Soundchecked: Olly Murs- Olly Murs

Rating: 8/10

Ever the reality skeptic, it was with a sense of trepidation that I waited for the opening offering from Olly Murs to start. It took surprisingly little time for any ill feeling to evaporate.

Refreshingly light on its feet, this album represents a welcome departure from the incessant balladry you normally associate with the X Factor. An extension of the cheeky image Murs crafted for himself on the show, his self-titled debut is light-hearted and fun, and will surely be a summer soundtrack.

Still very much a pop album, the great strength on show is Murs’ ability to dip into a variety of genres, notably the beach-tinged sounds of the 1960s, synonymous with The Beach Boys, and alike.

“Love Shine Down” makes great use of an upstroke guitar melody, the subtle reggae backing creating a mellow canvas on which Murs can place his vocals. It is the fusion of this with the drum-heavy pop chorus that makes the song a winner.

Lyrically speaking, the album remains a little superficial. Choosing to ignore metaphor and double-entendre, the stories of love, life, and girls threaten in places to venture too far into the realms of the cliché.

Of course, this is nothing less than you’d expect from a pop album. Constructed for mass appeal and enjoyment, the sweet and cheery nature of both the music and the lyrics will no doubt tick all the right boxes in a great many minds.

The successes of singles “Please Don’t Let Me Go” and “Thinking Of Me” speak for themselves. Lip-smackingly poptastic, and about as English as strawberries and cream, both are charming and enticing songs, epitomized by their chart peaks.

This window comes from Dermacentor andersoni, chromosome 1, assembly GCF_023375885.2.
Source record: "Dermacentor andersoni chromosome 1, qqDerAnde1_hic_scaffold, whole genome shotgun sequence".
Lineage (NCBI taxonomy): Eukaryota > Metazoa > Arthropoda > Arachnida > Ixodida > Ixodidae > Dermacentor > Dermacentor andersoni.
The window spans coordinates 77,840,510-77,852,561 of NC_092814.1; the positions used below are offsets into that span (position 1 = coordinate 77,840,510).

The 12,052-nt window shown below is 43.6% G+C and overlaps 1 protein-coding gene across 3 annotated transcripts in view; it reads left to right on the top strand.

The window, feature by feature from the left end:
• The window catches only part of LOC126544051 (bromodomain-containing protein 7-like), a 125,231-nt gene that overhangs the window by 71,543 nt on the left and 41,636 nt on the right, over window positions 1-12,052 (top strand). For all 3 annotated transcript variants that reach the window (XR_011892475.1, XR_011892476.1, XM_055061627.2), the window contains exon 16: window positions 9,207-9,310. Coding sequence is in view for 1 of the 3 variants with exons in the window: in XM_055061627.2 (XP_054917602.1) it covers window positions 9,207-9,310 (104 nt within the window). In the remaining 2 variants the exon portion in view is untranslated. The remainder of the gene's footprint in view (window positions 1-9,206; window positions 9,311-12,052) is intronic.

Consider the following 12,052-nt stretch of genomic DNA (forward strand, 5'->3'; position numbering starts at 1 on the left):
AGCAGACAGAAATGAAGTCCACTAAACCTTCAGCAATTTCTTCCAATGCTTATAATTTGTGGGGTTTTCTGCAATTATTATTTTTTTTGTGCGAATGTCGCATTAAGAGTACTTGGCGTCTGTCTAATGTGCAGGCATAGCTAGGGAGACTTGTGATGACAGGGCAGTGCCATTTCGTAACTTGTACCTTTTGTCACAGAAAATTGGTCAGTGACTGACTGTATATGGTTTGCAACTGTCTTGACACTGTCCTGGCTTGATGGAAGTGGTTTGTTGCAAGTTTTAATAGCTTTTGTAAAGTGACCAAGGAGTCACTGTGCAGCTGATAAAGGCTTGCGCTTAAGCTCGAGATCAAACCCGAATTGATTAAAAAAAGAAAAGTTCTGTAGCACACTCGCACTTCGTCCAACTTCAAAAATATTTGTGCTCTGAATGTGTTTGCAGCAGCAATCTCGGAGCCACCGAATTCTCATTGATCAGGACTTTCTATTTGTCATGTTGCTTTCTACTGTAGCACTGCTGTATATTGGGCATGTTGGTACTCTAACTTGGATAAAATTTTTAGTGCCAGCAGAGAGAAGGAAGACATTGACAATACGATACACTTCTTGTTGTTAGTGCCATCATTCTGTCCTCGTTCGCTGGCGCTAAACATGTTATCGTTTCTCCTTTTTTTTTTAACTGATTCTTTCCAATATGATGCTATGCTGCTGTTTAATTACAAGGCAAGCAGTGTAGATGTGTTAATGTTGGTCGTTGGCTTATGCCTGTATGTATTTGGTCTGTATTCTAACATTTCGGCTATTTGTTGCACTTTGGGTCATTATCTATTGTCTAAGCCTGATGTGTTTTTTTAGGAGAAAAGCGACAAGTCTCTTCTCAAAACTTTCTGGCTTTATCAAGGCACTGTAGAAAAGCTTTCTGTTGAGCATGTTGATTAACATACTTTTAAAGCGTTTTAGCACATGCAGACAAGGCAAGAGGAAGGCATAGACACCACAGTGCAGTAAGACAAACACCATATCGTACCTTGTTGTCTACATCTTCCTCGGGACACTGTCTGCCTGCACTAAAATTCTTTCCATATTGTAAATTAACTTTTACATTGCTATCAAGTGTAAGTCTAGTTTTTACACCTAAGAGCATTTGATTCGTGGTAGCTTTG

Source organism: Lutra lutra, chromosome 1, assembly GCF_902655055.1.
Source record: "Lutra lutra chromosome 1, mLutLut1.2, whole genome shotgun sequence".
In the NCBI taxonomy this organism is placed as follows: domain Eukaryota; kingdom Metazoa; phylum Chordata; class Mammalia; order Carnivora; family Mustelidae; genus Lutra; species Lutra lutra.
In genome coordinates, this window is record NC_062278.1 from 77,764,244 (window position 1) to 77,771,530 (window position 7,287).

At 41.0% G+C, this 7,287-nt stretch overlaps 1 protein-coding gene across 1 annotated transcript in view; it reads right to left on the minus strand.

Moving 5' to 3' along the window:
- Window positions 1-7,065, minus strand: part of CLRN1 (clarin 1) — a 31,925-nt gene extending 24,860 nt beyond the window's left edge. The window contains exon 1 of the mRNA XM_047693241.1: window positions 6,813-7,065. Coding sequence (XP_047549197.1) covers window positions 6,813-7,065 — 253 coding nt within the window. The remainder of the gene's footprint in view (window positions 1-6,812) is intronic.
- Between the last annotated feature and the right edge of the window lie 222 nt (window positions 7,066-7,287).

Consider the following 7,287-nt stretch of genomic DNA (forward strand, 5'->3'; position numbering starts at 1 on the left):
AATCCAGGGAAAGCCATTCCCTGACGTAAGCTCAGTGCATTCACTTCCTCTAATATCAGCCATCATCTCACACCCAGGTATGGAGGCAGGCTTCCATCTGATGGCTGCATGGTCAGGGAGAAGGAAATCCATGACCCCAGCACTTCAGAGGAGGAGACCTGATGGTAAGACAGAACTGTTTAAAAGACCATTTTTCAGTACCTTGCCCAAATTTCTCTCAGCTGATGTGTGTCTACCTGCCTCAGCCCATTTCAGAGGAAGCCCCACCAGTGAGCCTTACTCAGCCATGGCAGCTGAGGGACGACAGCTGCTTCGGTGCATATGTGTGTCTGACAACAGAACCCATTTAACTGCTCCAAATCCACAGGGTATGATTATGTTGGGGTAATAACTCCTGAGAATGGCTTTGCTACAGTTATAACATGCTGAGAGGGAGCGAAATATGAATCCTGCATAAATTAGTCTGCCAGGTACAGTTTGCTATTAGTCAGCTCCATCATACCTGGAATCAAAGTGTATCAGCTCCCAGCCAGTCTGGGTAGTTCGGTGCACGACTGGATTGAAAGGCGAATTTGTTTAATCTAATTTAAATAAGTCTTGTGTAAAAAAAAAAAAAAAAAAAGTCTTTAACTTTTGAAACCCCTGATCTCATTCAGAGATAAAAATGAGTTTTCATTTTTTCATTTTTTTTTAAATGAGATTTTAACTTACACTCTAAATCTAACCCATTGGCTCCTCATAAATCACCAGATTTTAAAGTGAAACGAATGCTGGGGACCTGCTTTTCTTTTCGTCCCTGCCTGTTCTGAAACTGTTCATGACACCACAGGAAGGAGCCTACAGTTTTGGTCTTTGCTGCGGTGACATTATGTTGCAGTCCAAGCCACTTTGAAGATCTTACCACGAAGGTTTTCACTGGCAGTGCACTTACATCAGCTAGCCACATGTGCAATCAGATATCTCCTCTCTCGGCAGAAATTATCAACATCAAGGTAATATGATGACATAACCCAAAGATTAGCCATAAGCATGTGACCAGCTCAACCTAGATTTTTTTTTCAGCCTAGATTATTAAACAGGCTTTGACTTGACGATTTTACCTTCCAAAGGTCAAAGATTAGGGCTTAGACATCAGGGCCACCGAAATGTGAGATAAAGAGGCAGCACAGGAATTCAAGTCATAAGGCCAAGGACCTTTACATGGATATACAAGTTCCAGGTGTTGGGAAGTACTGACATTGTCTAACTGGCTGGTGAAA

Postmodern to the extreme, Murs bombards us with his re-inventions of past sounds, from the previously mentioned reggae and ‘60s pop, to the wonderful “Busy” which drums up a sense of nostalgia for songs like “Over The Rainbow”.

Granted, a new sound hasn’t been brought to the table here. We probably aren’t looking at the future of music. But for Olly Murs, there must be a great sense of pride. Not only has he brought some long overdue cheer to an X Factor CD, but he’s made some brave, and largely successful choices about the music he wants to release.

So, if you’re sick of 2011 and the tax rise already, then this is the album for you. Indulge in Murs’s sweet summery sounds, and feel your bad thoughts slip effortlessly away.

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